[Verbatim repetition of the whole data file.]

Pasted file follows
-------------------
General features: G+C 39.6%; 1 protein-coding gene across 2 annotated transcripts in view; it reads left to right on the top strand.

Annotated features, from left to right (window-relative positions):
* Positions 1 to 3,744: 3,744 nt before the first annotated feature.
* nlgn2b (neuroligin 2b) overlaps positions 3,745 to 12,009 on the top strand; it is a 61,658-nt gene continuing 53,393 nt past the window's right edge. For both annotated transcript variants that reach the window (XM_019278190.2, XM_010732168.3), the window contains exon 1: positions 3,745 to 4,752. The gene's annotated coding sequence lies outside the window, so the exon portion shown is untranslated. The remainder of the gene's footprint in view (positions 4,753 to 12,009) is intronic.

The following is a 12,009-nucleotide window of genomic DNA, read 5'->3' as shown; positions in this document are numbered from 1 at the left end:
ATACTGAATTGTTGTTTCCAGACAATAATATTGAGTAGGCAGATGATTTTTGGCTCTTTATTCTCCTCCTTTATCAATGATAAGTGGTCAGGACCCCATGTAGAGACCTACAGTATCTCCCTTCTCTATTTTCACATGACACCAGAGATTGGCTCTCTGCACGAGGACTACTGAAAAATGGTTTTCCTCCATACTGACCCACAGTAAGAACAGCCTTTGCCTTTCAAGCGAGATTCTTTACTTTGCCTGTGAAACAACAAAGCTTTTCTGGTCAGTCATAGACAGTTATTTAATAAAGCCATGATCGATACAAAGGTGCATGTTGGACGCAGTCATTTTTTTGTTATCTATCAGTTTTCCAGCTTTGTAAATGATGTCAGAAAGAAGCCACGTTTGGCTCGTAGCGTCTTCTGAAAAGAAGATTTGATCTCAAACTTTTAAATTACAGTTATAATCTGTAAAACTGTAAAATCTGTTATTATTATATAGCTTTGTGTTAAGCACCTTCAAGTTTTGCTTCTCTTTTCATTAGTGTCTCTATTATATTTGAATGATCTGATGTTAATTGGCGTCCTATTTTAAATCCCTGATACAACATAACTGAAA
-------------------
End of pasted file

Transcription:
General features: G+C 39.6%; 1 protein-coding gene across 2 annotated transcripts in view; it reads left to right on the top strand.

Annotated features, from left to right (window-relative positions):
* Positions 1 to 3,744: 3,744 nt before the first annotated feature.
* nlgn2b (neuroligin 2b) overlaps positions 3,745 to 12,009 on the top strand; it is a 61,658-nt gene continuing 53,393 nt past the window's right edge. For both annotated transcript variants that reach the window (XM_019278190.2, XM_010732168.3), the window contains exon 1: positions 3,745 to 4,752. The gene's annotated coding sequence lies outside the window, so the exon portion shown is untranslated. The remainder of the gene's footprint in view (positions 4,753 to 12,009) is intronic.

The following is a 12,009-nucleotide window of genomic DNA, read 5'->3' as shown; positions in this document are numbered from 1 at the left end:
ATACTGAATTGTTGTTTCCAGACAATAATATTGAGTAGGCAGATGATTTTTGGCTCTTTATTCTCCTCCTTTATCAATGATAAGTGGTCAGGACCCCATGTAGAGACCTACAGTATCTCCCTTCTCTATTTTCACATGACACCAGAGATTGGCTCTCTGCACGAGGACTACTGAAAAATGGTTTTCCTCCATACTGACCCACAGTAAGAACAGCCTTTGCCTTTCAAGCGAGATTCTTTACTTTGCCTGTGAAACAACAAAGCTTTTCTGGTCAGTCATAGACAGTTATTTAATAAAGCCATGATCGATACAAAGGTGCATGTTGGACGCAGTCATTTTTTTGTTATCTATCAGTTTTCCAGCTTTGTAAATGATGTCAGAAAGAAGCCACGTTTGGCTCGTAGCGTCTTCTGAAAAGAAGATTTGATCTCAAACTTTTAAATTACAGTTATAATCTGTAAAACTGTAAAATCTGTTATTATTATATAGCTTTGTGTTAAGCACCTTCAAGTTTTGCTTCTCTTTTCATTAGTGTCTCTATTATATTTGAATGATCTGATGTTAATTGGCGTCCTATTTTAAATCCCTGATACAACATAACTGAAA